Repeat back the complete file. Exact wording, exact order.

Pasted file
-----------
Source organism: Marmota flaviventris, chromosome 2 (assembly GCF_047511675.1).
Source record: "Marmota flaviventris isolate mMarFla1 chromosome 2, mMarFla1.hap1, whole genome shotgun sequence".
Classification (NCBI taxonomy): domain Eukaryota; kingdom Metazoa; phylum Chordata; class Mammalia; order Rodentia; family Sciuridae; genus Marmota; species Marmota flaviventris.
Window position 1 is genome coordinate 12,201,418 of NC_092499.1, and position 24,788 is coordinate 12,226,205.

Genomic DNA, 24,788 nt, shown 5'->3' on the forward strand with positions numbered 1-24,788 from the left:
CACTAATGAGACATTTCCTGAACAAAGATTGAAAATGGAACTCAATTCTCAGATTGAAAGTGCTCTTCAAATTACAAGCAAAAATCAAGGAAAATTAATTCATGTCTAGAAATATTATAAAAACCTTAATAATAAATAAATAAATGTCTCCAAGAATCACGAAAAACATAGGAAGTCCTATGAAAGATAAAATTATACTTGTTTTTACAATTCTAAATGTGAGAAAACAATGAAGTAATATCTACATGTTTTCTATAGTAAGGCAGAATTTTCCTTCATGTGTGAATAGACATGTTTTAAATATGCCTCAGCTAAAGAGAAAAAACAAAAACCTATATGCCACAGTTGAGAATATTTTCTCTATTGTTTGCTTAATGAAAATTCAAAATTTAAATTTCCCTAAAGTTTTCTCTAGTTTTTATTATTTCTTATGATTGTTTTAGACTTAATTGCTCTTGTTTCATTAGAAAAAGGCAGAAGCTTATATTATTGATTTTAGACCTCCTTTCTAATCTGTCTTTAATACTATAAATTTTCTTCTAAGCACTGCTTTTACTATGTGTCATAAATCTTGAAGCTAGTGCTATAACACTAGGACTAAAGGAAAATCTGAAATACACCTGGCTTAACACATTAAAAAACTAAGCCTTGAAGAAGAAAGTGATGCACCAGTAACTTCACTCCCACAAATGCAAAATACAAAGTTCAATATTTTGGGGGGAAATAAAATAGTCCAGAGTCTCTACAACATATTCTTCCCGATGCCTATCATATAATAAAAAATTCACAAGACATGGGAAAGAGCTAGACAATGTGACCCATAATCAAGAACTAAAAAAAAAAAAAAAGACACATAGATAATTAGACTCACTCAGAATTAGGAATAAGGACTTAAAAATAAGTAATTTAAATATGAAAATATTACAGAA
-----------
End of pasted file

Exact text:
Source organism: Marmota flaviventris, chromosome 2 (assembly GCF_047511675.1).
Source record: "Marmota flaviventris isolate mMarFla1 chromosome 2, mMarFla1.hap1, whole genome shotgun sequence".
Classification (NCBI taxonomy): domain Eukaryota; kingdom Metazoa; phylum Chordata; class Mammalia; order Rodentia; family Sciuridae; genus Marmota; species Marmota flaviventris.
Window position 1 is genome coordinate 12,201,418 of NC_092499.1, and position 24,788 is coordinate 12,226,205.

Genomic DNA, 24,788 nt, shown 5'->3' on the forward strand with positions numbered 1-24,788 from the left:
CACTAATGAGACATTTCCTGAACAAAGATTGAAAATGGAACTCAATTCTCAGATTGAAAGTGCTCTTCAAATTACAAGCAAAAATCAAGGAAAATTAATTCATGTCTAGAAATATTATAAAAACCTTAATAATAAATAAATAAATGTCTCCAAGAATCACGAAAAACATAGGAAGTCCTATGAAAGATAAAATTATACTTGTTTTTACAATTCTAAATGTGAGAAAACAATGAAGTAATATCTACATGTTTTCTATAGTAAGGCAGAATTTTCCTTCATGTGTGAATAGACATGTTTTAAATATGCCTCAGCTAAAGAGAAAAAACAAAAACCTATATGCCACAGTTGAGAATATTTTCTCTATTGTTTGCTTAATGAAAATTCAAAATTTAAATTTCCCTAAAGTTTTCTCTAGTTTTTATTATTTCTTATGATTGTTTTAGACTTAATTGCTCTTGTTTCATTAGAAAAAGGCAGAAGCTTATATTATTGATTTTAGACCTCCTTTCTAATCTGTCTTTAATACTATAAATTTTCTTCTAAGCACTGCTTTTACTATGTGTCATAAATCTTGAAGCTAGTGCTATAACACTAGGACTAAAGGAAAATCTGAAATACACCTGGCTTAACACATTAAAAAACTAAGCCTTGAAGAAGAAAGTGATGCACCAGTAACTTCACTCCCACAAATGCAAAATACAAAGTTCAATATTTTGGGGGGAAATAAAATAGTCCAGAGTCTCTACAACATATTCTTCCCGATGCCTATCATATAATAAAAAATTCACAAGACATGGGAAAGAGCTAGACAATGTGACCCATAATCAAGAACTAAAAAAAAAAAAAAAGACACATAGATAATTAGACTCACTCAGAATTAGGAATAAGGACTTAAAAATAAGTAATTTAAATATGAAAATATTACAGAA